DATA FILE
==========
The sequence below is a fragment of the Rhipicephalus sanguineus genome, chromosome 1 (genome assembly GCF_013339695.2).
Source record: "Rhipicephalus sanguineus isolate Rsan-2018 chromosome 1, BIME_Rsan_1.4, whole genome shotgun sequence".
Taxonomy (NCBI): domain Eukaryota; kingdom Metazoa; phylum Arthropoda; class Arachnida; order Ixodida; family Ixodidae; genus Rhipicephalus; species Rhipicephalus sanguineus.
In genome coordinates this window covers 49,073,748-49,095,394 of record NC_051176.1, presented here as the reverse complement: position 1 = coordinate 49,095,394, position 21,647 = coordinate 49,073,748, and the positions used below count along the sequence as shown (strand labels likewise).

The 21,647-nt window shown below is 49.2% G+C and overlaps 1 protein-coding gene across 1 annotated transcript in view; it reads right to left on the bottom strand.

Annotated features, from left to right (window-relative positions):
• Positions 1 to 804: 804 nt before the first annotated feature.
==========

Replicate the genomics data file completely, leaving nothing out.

The sequence below is a fragment of the Rhipicephalus sanguineus genome, chromosome 1 (genome assembly GCF_013339695.2).
Source record: "Rhipicephalus sanguineus isolate Rsan-2018 chromosome 1, BIME_Rsan_1.4, whole genome shotgun sequence".
Taxonomy (NCBI): domain Eukaryota; kingdom Metazoa; phylum Arthropoda; class Arachnida; order Ixodida; family Ixodidae; genus Rhipicephalus; species Rhipicephalus sanguineus.
In genome coordinates this window covers 49,073,748-49,095,394 of record NC_051176.1, presented here as the reverse complement: position 1 = coordinate 49,095,394, position 21,647 = coordinate 49,073,748, and the positions used below count along the sequence as shown (strand labels likewise).

The 21,647-nt window shown below is 49.2% G+C and overlaps 1 protein-coding gene across 1 annotated transcript in view; it reads right to left on the bottom strand.

Annotated features, from left to right (window-relative positions):
• Positions 1 to 804: 804 nt before the first annotated feature.